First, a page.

Saturday, April 23, 2011

113. Vestalis anne (Hämäläinen, 1985)

Number: 113
Family: Calopterygidae
Genus: Vestalis
Species: Vestalis anne
Common name(s): N/A
Habitat: Forested upland streams
Location(s) sighted: Sai Yok Yai Waterfall (Kanchanaburi)
Sightings (by me): Uncommon
In flight (that I have seen): March (longer, I'm sure)

Three hyaline-winged (clear) species of the genus Vestalis are almost identical (V. amethystina, V. anne and V. amoenaand the only way to tell them apart is through the anal appendages (which is very difficult to do through photography). I had no idea how to tell from looking at the photos so made sure I took a clear photo of the terminal segments. I sent photos to Noppadon Makbun and he told me that it was Vestalis amoena. Since then, Noppadon has re-looked at my photos and now believes it to be Vestalis anne. (Proves just how difficult it is to tell them apart!) Still, another species for me! 

Patience is key to photographing this genus. Not only do they like dark areas of forest, they are also green. I often first spot this genus (mainly V. gracilis, which has brown tinted wings and is very common) by noticing the leaves or branches moving as though something has just dropped on it. Sometimes it's a damselfly! The other problem is that they are very cautious creatures and often fly away at the first sight of you. If you can stay near them without scaring them, you can slowly inch forward until you are close enough to take good photos. I believe in a way that they begin to trust you, or realise that you are not a threat. Or maybe I'm just becoming crazy!

The male
The male is less cautious than the female, but still a very wary creature. Unlike V. gracilis, the wings are clear.

The male appendages
In order to identify the species, you must get a decent photo of the appendages for accurate identification. I always use flash (with a large home-made bubble-wrap diffuser) for this purpose.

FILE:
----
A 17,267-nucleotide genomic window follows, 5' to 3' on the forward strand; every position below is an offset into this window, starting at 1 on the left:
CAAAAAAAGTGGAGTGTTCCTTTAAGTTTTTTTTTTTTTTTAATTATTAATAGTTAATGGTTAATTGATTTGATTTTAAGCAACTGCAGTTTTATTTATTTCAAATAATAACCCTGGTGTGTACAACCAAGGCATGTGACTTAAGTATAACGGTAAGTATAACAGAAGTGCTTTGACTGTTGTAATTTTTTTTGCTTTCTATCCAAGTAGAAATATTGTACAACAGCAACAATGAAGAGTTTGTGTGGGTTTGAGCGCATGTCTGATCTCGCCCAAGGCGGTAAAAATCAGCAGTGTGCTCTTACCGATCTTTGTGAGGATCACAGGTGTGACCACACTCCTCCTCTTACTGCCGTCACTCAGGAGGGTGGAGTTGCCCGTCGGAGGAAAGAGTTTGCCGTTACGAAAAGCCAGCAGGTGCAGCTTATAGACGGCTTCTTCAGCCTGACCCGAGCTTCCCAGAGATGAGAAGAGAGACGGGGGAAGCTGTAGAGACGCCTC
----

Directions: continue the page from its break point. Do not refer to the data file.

The female
The female was harder to spot than the male and tended to hide higher up in the bushes. This lady was kind enough to let me get close to her.

I think this species ranges from western Thailand moving southwards and is found along slow moving streams in good forested areas. If you find one, you should find several. 


  1. Hi Dennis! Just found your blog while trying to identify a Damselfly that I spotted here in the south of Thailand before uploading it for Project Noah. Looks like you have lots of interesting bits for me to read and hopefully be able to identify some more of my mystery spottings.

  2. Hi, thanks for your comments.
    I will be happy to take a look at any photos of dragonflies that you have. I am no odonata expert, just someone with a passion for taking photos of their beauty - and a determination to find out what species they are. If I cannot identify a species, I am in contact with a number of experts who can also help. Please bear in mind that I will be away from the 25th of April - I am on my summer travels around Thailand (hopefully to find a few more species, though it's getting much harder now). I would love to travel to the south of Thailand, but financial restraints always get in the way ;) Looking forward to seeing your photos - could you send a link or email me at: Thanks, Dennis